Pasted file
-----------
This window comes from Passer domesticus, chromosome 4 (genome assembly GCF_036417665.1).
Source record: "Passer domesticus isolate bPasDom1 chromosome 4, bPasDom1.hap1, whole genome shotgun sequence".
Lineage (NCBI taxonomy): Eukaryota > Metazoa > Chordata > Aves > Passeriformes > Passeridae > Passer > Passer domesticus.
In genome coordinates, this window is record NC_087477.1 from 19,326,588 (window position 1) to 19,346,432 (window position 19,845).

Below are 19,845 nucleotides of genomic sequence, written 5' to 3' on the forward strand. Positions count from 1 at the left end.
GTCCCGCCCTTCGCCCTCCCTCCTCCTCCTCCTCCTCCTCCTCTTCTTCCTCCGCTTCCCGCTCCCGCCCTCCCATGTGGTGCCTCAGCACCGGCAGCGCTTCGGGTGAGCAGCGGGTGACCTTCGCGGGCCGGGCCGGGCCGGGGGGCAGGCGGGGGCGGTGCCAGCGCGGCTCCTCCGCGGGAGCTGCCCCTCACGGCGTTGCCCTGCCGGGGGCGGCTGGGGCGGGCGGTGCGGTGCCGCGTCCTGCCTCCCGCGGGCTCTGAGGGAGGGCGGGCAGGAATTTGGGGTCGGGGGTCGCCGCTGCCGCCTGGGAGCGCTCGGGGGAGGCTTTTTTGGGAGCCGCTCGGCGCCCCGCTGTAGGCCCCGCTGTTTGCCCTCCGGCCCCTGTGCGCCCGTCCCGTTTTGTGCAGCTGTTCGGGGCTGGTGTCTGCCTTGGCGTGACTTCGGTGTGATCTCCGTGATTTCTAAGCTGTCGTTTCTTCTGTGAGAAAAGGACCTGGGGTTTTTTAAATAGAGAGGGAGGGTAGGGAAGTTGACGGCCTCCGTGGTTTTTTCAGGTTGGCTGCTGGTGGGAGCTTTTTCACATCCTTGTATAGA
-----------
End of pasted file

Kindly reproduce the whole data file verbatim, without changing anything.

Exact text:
This window comes from Passer domesticus, chromosome 4 (genome assembly GCF_036417665.1).
Source record: "Passer domesticus isolate bPasDom1 chromosome 4, bPasDom1.hap1, whole genome shotgun sequence".
Lineage (NCBI taxonomy): Eukaryota > Metazoa > Chordata > Aves > Passeriformes > Passeridae > Passer > Passer domesticus.
In genome coordinates, this window is record NC_087477.1 from 19,326,588 (window position 1) to 19,346,432 (window position 19,845).

Below are 19,845 nucleotides of genomic sequence, written 5' to 3' on the forward strand. Positions count from 1 at the left end.
GTCCCGCCCTTCGCCCTCCCTCCTCCTCCTCCTCCTCCTCCTCTTCTTCCTCCGCTTCCCGCTCCCGCCCTCCCATGTGGTGCCTCAGCACCGGCAGCGCTTCGGGTGAGCAGCGGGTGACCTTCGCGGGCCGGGCCGGGCCGGGGGGCAGGCGGGGGCGGTGCCAGCGCGGCTCCTCCGCGGGAGCTGCCCCTCACGGCGTTGCCCTGCCGGGGGCGGCTGGGGCGGGCGGTGCGGTGCCGCGTCCTGCCTCCCGCGGGCTCTGAGGGAGGGCGGGCAGGAATTTGGGGTCGGGGGTCGCCGCTGCCGCCTGGGAGCGCTCGGGGGAGGCTTTTTTGGGAGCCGCTCGGCGCCCCGCTGTAGGCCCCGCTGTTTGCCCTCCGGCCCCTGTGCGCCCGTCCCGTTTTGTGCAGCTGTTCGGGGCTGGTGTCTGCCTTGGCGTGACTTCGGTGTGATCTCCGTGATTTCTAAGCTGTCGTTTCTTCTGTGAGAAAAGGACCTGGGGTTTTTTAAATAGAGAGGGAGGGTAGGGAAGTTGACGGCCTCCGTGGTTTTTTCAGGTTGGCTGCTGGTGGGAGCTTTTTCACATCCTTGTATAGA